I have yet to hear an amount for the day but I am sure that it is sufficient to keep this treasured piece of South Austin afloat for a while longer. ARTZ sits on what I am sure is prime real estate right now and some developer would most likely love to get it and turn it into yet another condo complex or trendy, generic restaurant the likes of which we already have plenty around here. It seems that the places that helped make Austin the city to which everyone wants to move are being rapidly torn down in favor of the kind of places that the people are leaving behind when they move here. At first glance, the ramshackle building that houses ARTZ doesn't really look like much. A closer look and a trip inside reveals its character and a piece of the soul of Austin. I am glad that we will have it around a while longer and am I even more happy that things will be a little easier for Art and Z.
Wednesday, February 4, 2009
My great uncle used to say that he was fixin' to put the little pot in the big one and make soup out of the dishrag. I feel like that is what I have been doing today.
One of my closest friends had an emergency(is there any other kind?) appendectomy day before yesterday. I have not gone to the hospital or called because I remember what abdominal surgery feels like and from what I hear, she has had plenty of people stopping by when she would most likely prefer to be left alone to navigate her morphine dreams as they come and go.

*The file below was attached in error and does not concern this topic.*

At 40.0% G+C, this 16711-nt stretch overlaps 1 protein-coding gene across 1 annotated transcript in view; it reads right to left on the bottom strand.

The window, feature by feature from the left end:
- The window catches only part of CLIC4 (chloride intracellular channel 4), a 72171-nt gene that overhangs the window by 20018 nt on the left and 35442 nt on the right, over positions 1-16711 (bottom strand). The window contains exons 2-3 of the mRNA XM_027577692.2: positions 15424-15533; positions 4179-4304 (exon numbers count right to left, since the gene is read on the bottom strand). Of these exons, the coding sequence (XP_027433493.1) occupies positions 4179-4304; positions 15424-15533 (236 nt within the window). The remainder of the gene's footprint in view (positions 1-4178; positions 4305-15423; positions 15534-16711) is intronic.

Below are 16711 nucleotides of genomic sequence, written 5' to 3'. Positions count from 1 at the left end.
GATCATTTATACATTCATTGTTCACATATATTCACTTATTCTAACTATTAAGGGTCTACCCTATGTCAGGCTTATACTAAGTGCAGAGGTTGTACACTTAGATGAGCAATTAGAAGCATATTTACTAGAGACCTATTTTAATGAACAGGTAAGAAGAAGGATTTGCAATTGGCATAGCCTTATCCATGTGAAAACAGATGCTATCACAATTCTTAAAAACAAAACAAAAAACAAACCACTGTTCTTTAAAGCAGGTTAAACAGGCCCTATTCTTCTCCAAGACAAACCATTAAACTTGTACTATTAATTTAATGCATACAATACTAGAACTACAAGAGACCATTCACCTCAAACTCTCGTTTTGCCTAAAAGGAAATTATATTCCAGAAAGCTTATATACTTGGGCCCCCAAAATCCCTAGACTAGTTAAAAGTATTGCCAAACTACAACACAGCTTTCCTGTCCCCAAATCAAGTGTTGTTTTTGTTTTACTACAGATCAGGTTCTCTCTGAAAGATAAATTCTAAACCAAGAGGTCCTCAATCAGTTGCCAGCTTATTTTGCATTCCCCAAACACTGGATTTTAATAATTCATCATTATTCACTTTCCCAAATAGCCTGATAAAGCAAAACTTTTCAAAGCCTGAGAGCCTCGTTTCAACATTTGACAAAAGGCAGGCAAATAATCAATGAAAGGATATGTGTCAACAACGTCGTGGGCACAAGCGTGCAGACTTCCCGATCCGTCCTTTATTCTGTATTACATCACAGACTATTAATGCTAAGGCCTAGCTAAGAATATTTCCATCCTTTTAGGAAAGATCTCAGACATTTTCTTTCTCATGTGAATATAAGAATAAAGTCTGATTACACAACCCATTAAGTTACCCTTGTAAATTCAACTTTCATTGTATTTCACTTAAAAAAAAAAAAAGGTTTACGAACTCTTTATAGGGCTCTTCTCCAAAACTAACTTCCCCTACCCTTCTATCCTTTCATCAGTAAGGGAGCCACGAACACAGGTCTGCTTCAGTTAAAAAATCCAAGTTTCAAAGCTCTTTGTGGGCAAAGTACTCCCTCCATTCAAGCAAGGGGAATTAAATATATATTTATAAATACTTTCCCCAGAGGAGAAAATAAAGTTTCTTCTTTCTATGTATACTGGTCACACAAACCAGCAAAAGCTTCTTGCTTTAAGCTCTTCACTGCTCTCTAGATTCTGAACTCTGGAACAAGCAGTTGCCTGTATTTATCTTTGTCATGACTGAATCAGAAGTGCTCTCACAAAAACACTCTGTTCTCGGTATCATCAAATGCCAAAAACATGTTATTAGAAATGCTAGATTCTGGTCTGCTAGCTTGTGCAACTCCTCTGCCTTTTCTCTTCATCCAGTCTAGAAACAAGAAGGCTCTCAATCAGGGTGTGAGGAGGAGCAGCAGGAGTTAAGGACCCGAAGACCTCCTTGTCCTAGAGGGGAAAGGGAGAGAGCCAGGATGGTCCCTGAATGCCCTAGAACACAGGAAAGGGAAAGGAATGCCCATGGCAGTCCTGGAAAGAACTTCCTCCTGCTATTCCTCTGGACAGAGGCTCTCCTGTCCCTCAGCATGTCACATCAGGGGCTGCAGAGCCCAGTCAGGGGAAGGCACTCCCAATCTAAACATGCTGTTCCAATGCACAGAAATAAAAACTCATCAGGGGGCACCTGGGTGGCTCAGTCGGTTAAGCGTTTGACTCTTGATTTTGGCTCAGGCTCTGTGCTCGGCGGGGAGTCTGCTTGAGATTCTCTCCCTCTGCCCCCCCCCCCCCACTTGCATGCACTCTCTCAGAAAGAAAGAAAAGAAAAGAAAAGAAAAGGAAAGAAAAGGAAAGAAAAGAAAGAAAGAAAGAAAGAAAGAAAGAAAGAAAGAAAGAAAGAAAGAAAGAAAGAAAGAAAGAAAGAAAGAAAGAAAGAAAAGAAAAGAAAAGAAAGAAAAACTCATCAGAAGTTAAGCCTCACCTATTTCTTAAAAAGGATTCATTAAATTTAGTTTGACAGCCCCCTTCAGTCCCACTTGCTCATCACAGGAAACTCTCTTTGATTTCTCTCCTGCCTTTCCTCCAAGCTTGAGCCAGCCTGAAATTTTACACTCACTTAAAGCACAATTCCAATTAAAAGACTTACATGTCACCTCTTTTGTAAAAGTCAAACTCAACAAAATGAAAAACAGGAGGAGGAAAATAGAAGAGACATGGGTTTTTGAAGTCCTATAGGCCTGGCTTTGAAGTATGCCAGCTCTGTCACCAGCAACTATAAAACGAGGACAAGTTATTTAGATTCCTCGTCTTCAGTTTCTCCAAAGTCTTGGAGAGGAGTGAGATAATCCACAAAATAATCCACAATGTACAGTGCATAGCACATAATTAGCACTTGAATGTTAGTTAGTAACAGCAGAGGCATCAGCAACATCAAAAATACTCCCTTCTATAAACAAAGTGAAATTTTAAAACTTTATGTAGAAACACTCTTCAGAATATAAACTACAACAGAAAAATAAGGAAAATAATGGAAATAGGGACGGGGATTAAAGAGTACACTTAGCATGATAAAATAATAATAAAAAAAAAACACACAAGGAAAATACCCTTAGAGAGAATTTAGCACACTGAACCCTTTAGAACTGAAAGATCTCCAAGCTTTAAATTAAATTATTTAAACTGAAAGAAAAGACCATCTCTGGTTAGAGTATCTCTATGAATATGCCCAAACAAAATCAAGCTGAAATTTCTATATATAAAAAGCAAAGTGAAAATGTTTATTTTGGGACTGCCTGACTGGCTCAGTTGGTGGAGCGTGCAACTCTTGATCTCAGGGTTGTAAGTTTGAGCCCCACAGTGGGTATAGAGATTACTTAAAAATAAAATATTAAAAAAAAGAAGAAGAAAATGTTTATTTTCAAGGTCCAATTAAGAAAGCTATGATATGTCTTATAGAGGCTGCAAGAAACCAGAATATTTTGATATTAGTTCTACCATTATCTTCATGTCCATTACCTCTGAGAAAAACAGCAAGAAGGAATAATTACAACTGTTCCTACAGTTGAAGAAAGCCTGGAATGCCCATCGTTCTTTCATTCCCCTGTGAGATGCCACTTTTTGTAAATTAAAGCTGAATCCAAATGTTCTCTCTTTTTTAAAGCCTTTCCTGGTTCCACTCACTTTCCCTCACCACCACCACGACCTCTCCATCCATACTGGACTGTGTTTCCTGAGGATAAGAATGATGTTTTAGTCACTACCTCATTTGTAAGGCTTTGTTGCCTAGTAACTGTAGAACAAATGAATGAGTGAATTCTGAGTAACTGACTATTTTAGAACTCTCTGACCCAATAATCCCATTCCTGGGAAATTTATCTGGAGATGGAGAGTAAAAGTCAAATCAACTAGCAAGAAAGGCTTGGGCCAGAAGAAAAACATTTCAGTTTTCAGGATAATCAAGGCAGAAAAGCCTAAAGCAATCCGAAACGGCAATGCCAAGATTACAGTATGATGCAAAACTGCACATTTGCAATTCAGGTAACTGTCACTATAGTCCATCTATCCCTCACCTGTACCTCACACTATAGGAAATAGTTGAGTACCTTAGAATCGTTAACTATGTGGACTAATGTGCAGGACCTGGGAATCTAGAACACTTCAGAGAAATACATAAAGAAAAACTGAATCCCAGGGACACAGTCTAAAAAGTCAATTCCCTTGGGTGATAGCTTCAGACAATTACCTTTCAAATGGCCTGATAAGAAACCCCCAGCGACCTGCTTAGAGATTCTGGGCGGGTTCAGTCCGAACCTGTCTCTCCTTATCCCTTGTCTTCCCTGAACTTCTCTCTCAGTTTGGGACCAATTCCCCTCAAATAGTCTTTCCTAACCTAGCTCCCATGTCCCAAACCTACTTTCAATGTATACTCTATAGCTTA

She will be coming home late today or sometime tomorrow. She is fortunate that her mother can come and stay with her. Just the same, I doubt that they will feel a lot like cooking and she needs some healing foods that will go down easy and not tax her digestive system. Therefore, I spent the day making soup.
The soup on the right is a mushroom/barley concoction loosely based on a recipe I got from an issue of Eating Well magazine. I loaded it up with portabellas, shitaki, porcini and white button mushrooms along with onion, sage, and celery. I saved the water that I used to rehydrate the shitakis and porcinis in and, after straining it through a coffee filter, used it for stock. It has a half cup of sherry in it to cut the earthy taste of the 'shrooms. The barley is cooked seperately (small jar on the left) and added to the soup when you heat it up.
The middle jar is tomato soup, the easiest to make. I used canned tomatoes, diced and crushed, that I added to the pot after I had sweated the onions and added dried basil, a tiny bit of turmeric, a kiss of cinnamon, four scrapes of nutmeg, and a hint of cumin along with salt and pepper. Then I added a fresh bay leaf and let it simmer for about fifteen minutes. After that, I took out the bay leaf and blended it with the stick blender until it was just a little bit chunky.
The soup on the left is traditional chicken and veggie. Carrots, celery ,onion and garlic were sweated in a little olive oil then chicken stock was added along with salt, pepper, lots of thyme and sage. This simmered until the veggies were tender and the chicken that had be cooked to make the stock was chopped and added back in along with some left over ginger tea with some small pieces of the ginger still in it. Lemon juice will be squeezed into the bowls when the soup is served.
These soups were specifically chosen and put together with ingredients that have specific healing properties. The begonias are going with the soup.
There is plenty of soup left for us. Some of it will surely be frozen for a time when we don't feel like cooking.